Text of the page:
As the famous Greek philosopher Heraclitus once said, “There is nothing permanent, but change”. Technology, particularly Information Communications Technology (ICT), is changing at an even rapid pace.
This requires constant adaption and updation of Policies, Laws, Rules and Regulations, with the responsibility falling on the shoulders of the Government and the Regulator. But people in the Government are being pulled daily in all directions, by all kinds of vested interests – some good, some not so good. Government officials need to ponder over the challenges brought about by all types of changes but, due to numerous constraints, find it difficult, and lag behind. This sometimes leads to inappropriate decisions, taken in a reactive mode. Even otherwise, in most developing countries, where things are not always too well organized, the bureaucrats (and also the technocrats) have to cope with all kinds of unexpected situations, most of time putting them in a “fire fighting” mode. Hence depth of thinking suffers. That is where the role of independent “Think Tanks” emerges.
A Think Tank (or Policy Forum, Research Institute, etc.) is an entity where mature experts and academicians ‘think’ on issues based on their study and research. Typically a think tank provides independent and neutral opinions and recommendations to the stakeholders (including the Government), in the best interest of the country, the citizens, the society, and the sector. Think tanks also endeavor to involve ordinary citizens by making them understand how Government’s policies impact them, providing analysis and constructive critiques of Policies and Legislation/Regulation. Independent think tanks are mostly non-profit entities and funded either by the Governments, or by advocacy groups, or by development-sector donor organizations. Think tanks also generate own revenues through research work and output studies that they carry out in their respective fields.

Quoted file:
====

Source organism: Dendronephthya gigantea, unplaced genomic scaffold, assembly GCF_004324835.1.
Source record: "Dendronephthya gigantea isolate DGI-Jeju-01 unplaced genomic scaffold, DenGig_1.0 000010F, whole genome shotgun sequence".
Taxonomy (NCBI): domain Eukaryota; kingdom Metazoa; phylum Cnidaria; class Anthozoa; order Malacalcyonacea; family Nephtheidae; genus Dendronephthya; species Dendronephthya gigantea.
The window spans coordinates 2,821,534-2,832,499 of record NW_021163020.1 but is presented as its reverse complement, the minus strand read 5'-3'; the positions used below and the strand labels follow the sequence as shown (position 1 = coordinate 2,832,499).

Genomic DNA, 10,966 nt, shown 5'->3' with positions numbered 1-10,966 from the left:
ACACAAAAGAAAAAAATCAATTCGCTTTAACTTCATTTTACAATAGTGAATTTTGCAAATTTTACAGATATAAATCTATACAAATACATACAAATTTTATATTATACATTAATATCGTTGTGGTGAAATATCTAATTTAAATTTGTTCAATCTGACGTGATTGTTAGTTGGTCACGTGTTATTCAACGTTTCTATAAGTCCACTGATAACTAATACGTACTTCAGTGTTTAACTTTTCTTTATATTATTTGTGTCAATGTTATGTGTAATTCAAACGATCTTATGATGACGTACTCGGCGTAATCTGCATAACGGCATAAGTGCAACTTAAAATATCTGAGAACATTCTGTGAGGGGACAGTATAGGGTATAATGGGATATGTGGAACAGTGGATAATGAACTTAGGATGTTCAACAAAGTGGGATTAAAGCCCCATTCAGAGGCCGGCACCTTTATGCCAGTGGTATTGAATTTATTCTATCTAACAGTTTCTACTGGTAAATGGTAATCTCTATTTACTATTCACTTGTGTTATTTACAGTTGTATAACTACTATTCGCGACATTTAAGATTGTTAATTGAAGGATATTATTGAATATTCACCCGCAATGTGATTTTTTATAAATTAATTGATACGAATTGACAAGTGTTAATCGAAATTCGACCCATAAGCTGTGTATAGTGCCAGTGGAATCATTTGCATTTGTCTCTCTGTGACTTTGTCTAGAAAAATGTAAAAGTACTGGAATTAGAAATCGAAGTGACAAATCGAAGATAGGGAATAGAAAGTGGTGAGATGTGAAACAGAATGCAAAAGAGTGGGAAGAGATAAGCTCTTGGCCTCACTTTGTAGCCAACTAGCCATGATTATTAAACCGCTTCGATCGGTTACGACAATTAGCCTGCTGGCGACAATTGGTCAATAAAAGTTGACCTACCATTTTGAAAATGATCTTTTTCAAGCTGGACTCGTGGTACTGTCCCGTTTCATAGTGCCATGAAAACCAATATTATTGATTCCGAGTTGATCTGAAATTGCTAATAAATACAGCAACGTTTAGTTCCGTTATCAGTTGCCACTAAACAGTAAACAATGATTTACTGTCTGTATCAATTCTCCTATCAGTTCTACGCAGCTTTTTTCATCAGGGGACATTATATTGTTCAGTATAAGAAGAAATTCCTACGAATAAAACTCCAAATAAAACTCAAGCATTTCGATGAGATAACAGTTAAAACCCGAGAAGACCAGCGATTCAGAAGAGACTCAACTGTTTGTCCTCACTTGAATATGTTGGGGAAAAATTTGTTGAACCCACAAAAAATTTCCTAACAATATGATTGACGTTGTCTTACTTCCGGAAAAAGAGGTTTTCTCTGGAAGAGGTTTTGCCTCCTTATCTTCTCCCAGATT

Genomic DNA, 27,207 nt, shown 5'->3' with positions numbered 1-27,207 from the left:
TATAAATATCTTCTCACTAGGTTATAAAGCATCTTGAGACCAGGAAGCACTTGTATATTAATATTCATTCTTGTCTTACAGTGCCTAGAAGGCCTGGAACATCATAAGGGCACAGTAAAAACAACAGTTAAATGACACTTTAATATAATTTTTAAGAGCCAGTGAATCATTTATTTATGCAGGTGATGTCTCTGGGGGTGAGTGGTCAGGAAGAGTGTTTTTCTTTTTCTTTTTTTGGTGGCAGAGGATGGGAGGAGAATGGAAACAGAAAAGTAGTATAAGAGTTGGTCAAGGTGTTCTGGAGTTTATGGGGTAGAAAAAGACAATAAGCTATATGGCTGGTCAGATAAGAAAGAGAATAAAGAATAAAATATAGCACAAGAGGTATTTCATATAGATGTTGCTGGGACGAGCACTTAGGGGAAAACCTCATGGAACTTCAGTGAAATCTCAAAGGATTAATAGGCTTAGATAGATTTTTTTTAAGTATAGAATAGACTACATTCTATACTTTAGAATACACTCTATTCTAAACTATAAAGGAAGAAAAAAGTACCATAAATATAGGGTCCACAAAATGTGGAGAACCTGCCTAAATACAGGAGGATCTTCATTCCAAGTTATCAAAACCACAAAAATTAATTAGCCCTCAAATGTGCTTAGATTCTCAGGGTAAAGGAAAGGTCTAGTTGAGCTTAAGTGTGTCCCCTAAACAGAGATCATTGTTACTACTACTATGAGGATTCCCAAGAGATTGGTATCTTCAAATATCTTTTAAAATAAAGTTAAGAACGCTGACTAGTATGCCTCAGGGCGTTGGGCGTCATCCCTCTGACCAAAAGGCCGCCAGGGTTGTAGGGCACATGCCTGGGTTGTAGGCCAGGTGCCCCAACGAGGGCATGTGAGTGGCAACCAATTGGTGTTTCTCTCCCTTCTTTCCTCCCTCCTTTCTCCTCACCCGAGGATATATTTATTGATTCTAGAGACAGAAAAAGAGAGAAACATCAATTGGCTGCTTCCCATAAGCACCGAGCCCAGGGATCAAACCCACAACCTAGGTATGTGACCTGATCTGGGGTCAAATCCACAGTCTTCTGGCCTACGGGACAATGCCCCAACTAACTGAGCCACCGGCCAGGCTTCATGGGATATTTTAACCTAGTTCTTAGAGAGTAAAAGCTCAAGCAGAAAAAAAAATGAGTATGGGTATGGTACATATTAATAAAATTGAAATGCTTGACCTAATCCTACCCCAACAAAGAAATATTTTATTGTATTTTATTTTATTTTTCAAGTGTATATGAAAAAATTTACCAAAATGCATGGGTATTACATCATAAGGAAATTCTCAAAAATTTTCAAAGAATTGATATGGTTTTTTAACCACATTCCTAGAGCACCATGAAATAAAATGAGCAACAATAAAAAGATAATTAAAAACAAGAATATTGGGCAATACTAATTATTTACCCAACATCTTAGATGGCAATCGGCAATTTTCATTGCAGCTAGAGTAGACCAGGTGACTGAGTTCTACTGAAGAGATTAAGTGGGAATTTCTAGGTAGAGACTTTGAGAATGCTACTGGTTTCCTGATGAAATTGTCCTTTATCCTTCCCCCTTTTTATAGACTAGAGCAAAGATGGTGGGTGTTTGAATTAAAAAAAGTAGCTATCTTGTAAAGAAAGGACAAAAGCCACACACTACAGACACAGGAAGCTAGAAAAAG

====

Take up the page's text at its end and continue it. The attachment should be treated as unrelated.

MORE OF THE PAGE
In Pakistan the Telecom Sector’s Policy, Governance, Regulation and Operations are clearly separated – thanks to the terms of WTO Commitments of 1997 (an instrument under UN Charter). Each actor performs its respective role.
The Government formulates policies and legislation; The Regulator (PTA) implements Policies within the given framework and rules; and the Industry (almost all of it in private hands) runs the Operations. But despite the fact that there are around 50 think tanks in the country, some of them internationally recognized as very good, hardly any one of them is dedicated to the subject of ICT-for-development, or deals with ICT on an exclusive basis. This is what prompted us – a group of experienced ICT professionals with an urge to pay back to the nation and the community – to form a think tank dedicated to ICT for development in Pakistan.